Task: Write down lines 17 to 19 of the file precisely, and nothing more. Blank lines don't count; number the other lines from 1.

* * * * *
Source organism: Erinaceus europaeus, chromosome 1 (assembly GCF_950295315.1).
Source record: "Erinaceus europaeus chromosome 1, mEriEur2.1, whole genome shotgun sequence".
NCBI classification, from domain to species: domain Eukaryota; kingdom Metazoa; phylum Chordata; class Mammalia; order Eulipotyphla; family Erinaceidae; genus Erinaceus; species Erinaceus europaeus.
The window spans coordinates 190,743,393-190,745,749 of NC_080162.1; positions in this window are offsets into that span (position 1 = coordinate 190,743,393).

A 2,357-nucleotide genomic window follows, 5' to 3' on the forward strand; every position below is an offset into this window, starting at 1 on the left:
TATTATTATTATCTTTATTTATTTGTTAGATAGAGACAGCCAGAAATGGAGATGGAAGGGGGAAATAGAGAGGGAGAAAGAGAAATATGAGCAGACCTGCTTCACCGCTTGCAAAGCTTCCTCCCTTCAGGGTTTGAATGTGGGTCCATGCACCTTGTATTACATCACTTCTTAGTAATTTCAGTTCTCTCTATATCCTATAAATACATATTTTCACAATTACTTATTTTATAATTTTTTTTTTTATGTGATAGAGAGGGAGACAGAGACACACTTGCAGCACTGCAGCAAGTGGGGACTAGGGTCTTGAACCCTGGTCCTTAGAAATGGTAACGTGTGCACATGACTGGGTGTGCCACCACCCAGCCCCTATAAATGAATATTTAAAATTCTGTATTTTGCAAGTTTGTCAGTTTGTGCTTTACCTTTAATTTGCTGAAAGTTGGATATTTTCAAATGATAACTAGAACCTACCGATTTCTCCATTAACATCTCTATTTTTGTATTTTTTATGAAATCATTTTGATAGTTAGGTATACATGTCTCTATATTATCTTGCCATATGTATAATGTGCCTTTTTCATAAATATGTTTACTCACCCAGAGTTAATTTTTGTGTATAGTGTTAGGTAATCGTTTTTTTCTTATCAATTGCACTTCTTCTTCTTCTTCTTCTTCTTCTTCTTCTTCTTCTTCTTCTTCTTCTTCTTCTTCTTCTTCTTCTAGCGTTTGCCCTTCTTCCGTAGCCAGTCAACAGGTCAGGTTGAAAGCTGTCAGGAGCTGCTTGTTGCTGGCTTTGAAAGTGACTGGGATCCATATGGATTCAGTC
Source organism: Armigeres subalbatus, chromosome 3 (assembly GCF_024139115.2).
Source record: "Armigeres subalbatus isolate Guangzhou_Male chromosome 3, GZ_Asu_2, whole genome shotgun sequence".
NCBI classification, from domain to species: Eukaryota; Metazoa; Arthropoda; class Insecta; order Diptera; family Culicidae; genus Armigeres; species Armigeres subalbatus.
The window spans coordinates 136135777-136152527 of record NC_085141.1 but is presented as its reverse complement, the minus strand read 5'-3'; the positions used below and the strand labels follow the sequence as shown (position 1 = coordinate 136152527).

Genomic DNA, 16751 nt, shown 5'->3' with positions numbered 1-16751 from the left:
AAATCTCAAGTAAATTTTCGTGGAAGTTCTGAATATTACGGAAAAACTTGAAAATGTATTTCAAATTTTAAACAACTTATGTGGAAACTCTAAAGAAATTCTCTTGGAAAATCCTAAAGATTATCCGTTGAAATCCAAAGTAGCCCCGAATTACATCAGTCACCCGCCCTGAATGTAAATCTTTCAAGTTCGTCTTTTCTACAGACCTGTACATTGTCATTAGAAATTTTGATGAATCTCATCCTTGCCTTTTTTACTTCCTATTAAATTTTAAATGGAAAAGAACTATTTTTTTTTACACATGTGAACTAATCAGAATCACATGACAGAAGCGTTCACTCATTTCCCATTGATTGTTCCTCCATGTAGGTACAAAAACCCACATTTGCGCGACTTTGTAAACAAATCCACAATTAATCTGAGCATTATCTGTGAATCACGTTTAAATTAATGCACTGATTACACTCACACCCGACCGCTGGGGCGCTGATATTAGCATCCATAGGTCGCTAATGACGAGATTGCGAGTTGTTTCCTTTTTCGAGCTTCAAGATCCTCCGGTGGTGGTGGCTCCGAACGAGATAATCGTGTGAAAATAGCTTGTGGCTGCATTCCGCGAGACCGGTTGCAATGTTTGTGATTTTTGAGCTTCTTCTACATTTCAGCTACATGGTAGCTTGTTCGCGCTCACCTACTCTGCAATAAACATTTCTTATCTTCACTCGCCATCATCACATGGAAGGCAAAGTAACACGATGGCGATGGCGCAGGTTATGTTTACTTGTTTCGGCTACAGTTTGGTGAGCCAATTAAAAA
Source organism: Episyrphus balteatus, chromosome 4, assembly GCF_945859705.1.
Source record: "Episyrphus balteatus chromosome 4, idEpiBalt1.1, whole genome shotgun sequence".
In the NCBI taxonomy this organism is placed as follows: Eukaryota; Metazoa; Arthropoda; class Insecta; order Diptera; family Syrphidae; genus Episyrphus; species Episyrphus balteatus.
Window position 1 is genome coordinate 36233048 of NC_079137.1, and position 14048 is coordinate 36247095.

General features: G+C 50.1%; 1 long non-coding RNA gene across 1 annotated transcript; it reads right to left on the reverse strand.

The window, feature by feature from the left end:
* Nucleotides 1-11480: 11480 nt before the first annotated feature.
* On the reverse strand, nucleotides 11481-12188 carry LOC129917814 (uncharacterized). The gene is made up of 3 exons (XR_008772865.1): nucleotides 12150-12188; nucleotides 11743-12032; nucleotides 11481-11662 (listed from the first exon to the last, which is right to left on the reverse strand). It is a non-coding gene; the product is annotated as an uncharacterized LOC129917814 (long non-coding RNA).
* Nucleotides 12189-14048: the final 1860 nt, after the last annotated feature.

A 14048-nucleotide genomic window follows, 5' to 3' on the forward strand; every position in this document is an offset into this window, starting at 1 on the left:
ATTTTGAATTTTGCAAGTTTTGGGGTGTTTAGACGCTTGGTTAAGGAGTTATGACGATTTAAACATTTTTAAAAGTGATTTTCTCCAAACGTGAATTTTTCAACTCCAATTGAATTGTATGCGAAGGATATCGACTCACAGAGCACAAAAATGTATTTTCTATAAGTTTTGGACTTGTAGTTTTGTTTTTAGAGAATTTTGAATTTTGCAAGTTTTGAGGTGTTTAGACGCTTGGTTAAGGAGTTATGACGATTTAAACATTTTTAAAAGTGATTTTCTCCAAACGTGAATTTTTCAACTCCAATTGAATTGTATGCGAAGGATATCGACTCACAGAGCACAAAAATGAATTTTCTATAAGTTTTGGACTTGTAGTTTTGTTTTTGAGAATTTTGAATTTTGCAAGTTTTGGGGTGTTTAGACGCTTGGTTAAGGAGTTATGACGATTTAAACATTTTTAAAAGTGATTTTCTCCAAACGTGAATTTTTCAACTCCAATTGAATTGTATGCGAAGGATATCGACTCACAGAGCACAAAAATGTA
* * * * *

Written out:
General features: G+C 50.1%; 1 long non-coding RNA gene across 1 annotated transcript; it reads right to left on the reverse strand.

The window, feature by feature from the left end:
* Nucleotides 1-11480: 11480 nt before the first annotated feature.